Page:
progress of the project.
Then let go! Once you have decided to delegate a task,
let your assistant get on with it. Review the project on the agreed
reporting dates, but do not constantly look over their shoulders. Recognize
that your assistants may know a better way of doing something than you do.
Give help and coach when requested: It is important to
support your subordinates when they are having difficulties, but do not do
the job for them. If you do, then they will not develop the confidence to
do the job themselves.
Accept only finished work: You have delegated a task to
take a workload off you. If you accept only partially completed jobs back,
then you will have to invest time in completing them, and your assistant
will not get the experience he or she needs in completing projects.
Give credit when a job has been successfully completed:
Public recognition both reinforces the enjoyment of success with the
assistant who carried out the task and sets a standard for other employees.
For more information on our programs please contact me
at Christina.dodd@ asiatrainingassociates.com and until next time, have a
Roll over Rover:
If your dog pays no attention to you, maybe you aren’t paying enough attention to your dog
One of the strange things a foreign visitor to Thailand
never fails to comment on is the fact that stray Thai dogs lie down and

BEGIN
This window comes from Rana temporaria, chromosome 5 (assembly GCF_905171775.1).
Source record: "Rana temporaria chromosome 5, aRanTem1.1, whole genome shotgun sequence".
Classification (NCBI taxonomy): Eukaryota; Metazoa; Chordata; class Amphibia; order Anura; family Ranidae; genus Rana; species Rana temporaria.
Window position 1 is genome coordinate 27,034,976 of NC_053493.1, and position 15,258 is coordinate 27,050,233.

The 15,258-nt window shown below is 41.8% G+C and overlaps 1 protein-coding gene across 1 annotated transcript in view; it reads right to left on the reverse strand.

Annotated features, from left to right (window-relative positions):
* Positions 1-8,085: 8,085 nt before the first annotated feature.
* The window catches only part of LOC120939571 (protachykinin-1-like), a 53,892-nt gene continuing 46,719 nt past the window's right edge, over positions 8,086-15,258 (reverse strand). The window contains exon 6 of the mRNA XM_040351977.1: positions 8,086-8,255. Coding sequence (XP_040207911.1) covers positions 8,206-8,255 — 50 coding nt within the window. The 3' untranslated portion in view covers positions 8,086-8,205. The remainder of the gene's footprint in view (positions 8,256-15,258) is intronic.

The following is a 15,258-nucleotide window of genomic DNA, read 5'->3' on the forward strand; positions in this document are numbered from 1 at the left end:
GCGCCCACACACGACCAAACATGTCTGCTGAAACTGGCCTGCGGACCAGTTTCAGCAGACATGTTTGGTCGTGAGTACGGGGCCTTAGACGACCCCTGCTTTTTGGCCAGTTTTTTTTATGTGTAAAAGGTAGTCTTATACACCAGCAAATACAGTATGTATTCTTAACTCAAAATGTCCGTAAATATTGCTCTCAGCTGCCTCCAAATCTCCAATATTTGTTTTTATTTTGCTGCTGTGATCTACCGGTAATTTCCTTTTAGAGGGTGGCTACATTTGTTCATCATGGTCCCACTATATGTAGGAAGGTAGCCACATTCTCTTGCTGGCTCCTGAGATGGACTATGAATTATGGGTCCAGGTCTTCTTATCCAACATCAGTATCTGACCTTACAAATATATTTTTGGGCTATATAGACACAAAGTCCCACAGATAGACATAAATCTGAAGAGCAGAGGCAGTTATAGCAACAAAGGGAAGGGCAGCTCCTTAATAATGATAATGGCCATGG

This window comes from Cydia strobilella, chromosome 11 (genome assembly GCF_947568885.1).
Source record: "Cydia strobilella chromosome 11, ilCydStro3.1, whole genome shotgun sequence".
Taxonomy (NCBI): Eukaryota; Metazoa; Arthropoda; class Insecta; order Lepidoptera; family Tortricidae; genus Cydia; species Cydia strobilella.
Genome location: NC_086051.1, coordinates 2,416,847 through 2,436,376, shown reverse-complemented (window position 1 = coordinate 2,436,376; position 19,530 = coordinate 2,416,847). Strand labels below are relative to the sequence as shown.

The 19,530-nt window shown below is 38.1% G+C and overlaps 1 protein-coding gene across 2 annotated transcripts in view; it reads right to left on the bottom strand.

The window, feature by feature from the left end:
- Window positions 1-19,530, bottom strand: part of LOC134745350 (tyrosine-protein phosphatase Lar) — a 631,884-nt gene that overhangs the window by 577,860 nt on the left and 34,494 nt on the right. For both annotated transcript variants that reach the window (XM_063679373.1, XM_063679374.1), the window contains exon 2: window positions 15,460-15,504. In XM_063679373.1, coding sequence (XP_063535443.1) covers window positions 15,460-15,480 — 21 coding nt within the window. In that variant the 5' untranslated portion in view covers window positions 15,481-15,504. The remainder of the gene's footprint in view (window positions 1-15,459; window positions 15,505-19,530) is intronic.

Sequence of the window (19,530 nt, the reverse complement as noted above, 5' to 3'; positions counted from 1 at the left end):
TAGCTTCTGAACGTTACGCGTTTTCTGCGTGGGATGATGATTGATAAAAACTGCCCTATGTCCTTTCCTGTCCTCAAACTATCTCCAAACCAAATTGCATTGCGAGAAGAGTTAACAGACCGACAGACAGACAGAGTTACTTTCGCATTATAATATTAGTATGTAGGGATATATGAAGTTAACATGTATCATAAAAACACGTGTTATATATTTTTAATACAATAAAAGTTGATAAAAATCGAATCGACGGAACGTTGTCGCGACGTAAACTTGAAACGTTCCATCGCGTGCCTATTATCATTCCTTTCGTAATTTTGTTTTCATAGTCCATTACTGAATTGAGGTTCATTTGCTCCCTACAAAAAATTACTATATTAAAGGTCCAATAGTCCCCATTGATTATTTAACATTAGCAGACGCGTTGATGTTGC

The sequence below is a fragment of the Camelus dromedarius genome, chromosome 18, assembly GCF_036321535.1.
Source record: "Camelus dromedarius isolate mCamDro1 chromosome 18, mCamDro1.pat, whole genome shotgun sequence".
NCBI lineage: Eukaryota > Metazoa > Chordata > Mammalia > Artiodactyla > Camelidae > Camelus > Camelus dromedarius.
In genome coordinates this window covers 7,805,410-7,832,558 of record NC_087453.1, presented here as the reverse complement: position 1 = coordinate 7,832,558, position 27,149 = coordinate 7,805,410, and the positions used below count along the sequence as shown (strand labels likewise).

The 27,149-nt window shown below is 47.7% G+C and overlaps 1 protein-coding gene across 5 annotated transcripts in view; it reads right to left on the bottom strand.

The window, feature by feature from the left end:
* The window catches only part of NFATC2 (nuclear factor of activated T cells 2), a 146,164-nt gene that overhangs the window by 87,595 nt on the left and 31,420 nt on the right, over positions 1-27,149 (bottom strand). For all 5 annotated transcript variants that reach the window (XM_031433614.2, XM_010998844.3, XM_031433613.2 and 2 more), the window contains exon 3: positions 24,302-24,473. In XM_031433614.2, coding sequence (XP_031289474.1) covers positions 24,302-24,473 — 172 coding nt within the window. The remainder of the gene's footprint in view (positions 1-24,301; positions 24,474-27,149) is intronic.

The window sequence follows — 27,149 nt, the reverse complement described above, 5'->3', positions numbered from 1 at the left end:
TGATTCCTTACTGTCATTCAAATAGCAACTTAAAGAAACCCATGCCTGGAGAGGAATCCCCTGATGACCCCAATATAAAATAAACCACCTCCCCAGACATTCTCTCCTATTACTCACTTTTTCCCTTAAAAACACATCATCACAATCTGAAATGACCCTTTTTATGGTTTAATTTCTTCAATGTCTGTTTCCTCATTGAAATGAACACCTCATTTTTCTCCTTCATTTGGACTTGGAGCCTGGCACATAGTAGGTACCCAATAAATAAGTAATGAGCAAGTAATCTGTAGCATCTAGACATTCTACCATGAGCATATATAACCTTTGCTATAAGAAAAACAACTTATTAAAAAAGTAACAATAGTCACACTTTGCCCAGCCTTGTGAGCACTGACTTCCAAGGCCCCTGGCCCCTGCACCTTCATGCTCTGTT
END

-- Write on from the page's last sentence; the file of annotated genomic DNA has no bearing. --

sleep in the middle of the road on busy streets, completely oblivious to
the lethal traffic all around them. Why? I can’t really give a sensible
answer. I can only make some guesses. Most of the ones we see are strays
and street dogs. This drives most of us nuts when we are trying to
navigate around them in Thailand’s mad traffic. They simply pay no
notice to the dangers of being flattened by a speeding truck or
motorcycle. Most of them get up and move just as death is approaching.
These are not the smartest dogs and you won’t find them starring on TV
featured as ‘dogs with jobs’.
Stray dogs for the most part do not get much attention
here. Perhaps that’s why they don’t pay much attention to anything but
which garbage bin they can raid when they are starving.
When I started to take a closer look, I found pedigree
dogs whose owners allow them to roam free doing the same thing. A drive
into any of our housing estates in Pattaya will find dogs sleeping in the
middle of the soi so unbothered by an approaching vehicle that we have to
slow down and maneuver around them. Dogs are pack animals and my guess is
that they pick this habit up from each other. Many owners who are out at
work all day simply let their dogs roam free.
When the family gets home, the dog will run to greet
them because he probably knows it’s time to eat. But these dogs no not
respond to commands because they have never been trained. These owners
complain that their dog pays no attention to them when they give commands.
Gee, I wonder why.
An important aspect of obedience training is getting
your dog’s attention. Your dog will not perform as readily if he isn’t
paying attention to you. There are a number of things you can do to get